Transferring Tax Basis to Kids

What are Propositions 58 and 193?

Proposition 58, effective November 6, 1986, is a constitutional amendment approved by the voters of California which excludes from reassessment transfers of real property between parents and children. Proposition 58 is codified by section 63.1 of the Revenue and Taxation Code.

Proposition 193, effective March 27, 1996, is a constitutional amendment approved by the voters of California which excludes from reassessment transfers of real property from grandparents to grandchildren, providing that all the parents of the grandchildren who qualify as children of the grandparents are deceased as of the date of transfer. Proposition 193 is also codified by section 63.1 of the Revenue and Taxation Code.

In the State of California, real property is reassessed at market value if it is sold or transferred and property taxes can sometimes increase dramatically as a result.

However, if the sale or transfer is between parents and their children, or from grandparents to their grandchildren, under limited circumstances, the property will not be reassessed if certain conditions are met and the proper application is timely filed.

These propositions allow the new property owners to avoid property tax increases when acquiring property from their parents or children or from their grandparents. The new owner’s taxes are calculated on the established Proposition 13 factored base year value, instead of the current market value when the property is acquired.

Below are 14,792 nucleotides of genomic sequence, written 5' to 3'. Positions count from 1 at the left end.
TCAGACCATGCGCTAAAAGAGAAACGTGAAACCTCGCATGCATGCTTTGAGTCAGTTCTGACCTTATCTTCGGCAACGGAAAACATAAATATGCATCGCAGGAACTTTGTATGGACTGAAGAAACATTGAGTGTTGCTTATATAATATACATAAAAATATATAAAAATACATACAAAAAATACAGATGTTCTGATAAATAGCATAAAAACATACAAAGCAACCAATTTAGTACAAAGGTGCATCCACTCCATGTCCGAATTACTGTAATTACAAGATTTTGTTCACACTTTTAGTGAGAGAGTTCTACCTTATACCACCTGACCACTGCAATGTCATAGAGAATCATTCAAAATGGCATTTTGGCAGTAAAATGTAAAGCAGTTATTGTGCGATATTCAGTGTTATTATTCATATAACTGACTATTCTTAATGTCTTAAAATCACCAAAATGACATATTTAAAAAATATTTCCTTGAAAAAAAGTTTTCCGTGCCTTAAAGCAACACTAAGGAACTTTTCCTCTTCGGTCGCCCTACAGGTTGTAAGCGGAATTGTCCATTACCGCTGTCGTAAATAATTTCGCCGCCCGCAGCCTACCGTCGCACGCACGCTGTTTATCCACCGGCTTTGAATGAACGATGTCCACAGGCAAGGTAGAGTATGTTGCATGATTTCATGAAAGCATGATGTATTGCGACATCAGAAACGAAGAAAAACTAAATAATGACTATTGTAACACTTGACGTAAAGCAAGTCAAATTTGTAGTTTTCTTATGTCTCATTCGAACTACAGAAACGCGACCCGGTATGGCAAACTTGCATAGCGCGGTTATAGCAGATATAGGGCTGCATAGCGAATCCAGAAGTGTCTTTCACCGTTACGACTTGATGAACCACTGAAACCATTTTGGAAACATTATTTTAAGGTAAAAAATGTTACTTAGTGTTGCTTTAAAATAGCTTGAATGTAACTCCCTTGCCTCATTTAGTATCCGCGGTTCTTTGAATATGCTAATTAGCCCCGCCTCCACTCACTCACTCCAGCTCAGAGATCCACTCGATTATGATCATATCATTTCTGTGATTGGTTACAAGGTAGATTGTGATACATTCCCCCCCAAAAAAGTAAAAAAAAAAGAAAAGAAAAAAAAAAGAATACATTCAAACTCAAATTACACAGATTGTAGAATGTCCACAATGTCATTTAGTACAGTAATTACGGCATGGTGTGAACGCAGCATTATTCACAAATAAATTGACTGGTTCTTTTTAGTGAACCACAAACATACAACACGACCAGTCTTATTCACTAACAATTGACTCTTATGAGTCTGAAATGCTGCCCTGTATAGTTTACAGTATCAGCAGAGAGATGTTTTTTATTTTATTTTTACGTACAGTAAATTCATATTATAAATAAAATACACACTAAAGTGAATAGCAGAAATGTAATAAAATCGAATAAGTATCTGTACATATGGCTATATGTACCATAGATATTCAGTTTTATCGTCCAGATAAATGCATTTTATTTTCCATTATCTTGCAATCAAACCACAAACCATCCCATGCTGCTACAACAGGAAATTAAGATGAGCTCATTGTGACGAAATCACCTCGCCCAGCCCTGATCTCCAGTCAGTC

Which transfers of real property are excluded from reassessment by Propositions 58 and 193?

  1. Transfers of primary residences (no value limit).
  2. Transfers of the first $1 million of real property other than the primary residences. The $1 million exclusion applies separately to each eligible transferor.
  3. Transfers may be result of a sale, gift, or inheritance. A transfer via a trust also qualifies for this exclusion. For property tax purposes, we look through the trust to the present beneficial owner. When the present beneficial ownership passes from a parent to a child, this is a change in ownership that is eligible for the parent-child exclusion.

What value of the transferred property is counted toward the $1 million exclusion limit?

The Proposition 13 value (factored base year value) just prior to the date of transfer. Usually, this is the taxable value on the assessment roll. If a property is under a Williamson Act (open space) or Mills Act (historical property) contract, it is the factored base year value that is counted, not the restricted value.

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Prop 13 + Prop 58 = Mother of all wealth transfer!! Imagine that Palo Alto rancher someone bought for 15K back in 1970 that’s worth 5M now. The lucky kid who inherit it will pay 1k a year in property tax. Being a NIMBY he will also block other developments in PA thus ensuring his property value stays sky high.

America is turning into a landed aristocracy. We fought with Britain for nothing…


unless having one kid that will inherit the primary - good luck trying to keep it in the family… Sell and split is the most common option between siblings.

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I would have to agree with you on that one 100%, @BAzx. This came up recently for me with a distant family where the last parent died and sadly even before the body was practically cold there was infighting amongst the siblings and ultimately the place had to be sold (against the wishes of the dead parent).